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Multiple Sclerosis (MS) is the world’s most common autoimmune neurological disease, as over 2.5 million people globally have some form of MS. MS is a demyelinating disease, meaning that it damages myelin, which in turn impairs the brain’s ability to communicate with the rest of the body.

In 2008, a six-month pilot trial was conducted by the San Raffaele Scientific Institute in Italy to test LDN on 40 patients with primary progressive multiple sclerosis (PPMS). The primary goal was to see if LDN is a safe and tolerable treatment. The results of this trial showed that LDN is indeed safe and tolerable, and during the six-month period neurological disability progression was halted in all but one patient.

In 2010, the University of California San Francisco conducted another pilot trial. Sixty subjects with MS participated in the trial to assess LDN’s effects on mental health quality of life (QoL). The study results showed that LDN use was associated with a significant improvement in several mental health quality of life measures, including pain relief.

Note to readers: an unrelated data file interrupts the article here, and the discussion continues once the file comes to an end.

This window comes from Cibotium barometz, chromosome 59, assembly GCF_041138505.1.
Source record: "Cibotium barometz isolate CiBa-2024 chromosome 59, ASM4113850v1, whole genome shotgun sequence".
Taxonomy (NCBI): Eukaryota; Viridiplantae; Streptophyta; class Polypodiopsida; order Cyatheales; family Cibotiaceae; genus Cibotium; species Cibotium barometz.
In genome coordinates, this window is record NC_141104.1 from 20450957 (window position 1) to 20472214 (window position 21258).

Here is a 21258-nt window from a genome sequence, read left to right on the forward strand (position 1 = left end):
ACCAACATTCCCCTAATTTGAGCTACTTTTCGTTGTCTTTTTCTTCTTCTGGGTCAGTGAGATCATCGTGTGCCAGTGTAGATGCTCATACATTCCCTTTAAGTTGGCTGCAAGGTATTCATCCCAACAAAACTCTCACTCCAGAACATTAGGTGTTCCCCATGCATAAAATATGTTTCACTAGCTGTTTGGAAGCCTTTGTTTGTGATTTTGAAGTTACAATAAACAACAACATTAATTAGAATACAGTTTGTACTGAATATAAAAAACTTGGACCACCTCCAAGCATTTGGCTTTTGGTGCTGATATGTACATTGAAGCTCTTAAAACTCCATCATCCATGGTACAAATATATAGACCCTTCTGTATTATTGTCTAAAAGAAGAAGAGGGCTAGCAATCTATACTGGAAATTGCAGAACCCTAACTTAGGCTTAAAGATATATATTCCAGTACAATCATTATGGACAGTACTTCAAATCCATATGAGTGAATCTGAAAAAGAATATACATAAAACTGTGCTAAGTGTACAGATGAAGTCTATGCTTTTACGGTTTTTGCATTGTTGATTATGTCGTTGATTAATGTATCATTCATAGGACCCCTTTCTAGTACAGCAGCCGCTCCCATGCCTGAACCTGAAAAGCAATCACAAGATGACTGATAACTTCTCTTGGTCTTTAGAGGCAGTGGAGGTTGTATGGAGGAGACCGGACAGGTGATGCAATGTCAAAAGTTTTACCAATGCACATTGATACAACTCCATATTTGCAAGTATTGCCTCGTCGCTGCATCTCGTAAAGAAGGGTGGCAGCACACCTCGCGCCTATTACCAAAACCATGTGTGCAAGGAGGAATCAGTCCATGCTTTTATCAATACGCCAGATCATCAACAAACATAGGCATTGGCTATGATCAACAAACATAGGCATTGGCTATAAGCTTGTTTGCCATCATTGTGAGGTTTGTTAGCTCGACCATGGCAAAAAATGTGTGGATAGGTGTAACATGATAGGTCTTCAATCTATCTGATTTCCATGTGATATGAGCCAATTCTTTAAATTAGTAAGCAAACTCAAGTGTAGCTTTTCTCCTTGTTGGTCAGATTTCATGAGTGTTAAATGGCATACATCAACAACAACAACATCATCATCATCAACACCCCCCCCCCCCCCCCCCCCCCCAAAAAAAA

In 2015, the Jondi-Shapoor University of Medical Sciences performed a double-blind study to see how much LDN could improve quality of life for MS patients. In this trial, 96 MS patients were split into two groups. At the end of the 4-month trial, the authors concluded that LDN was a safe treatment, and proposed that a longer trial duration would be needed to show meaningful improvements in physical and mental health.

Various types of MS and their symptoms have been studied in both human and animal trials. These include relapsing-remitting multiple sclerosis (RRMS), primary-progressive multiple sclerosis (PPMS) and symptoms including pain, spasticity, fatigue, depression, clinically isolated syndrome, and quality of life (QoL).

Several animal trials have been conducted in order to try and identify the specific type of MS that is most likely to benefit from LDN. LDN shows signs of being a safe and promising candidate for treating MS, and is already being prescribed by hundreds of physicians worldwide for treating patients suffering from MS.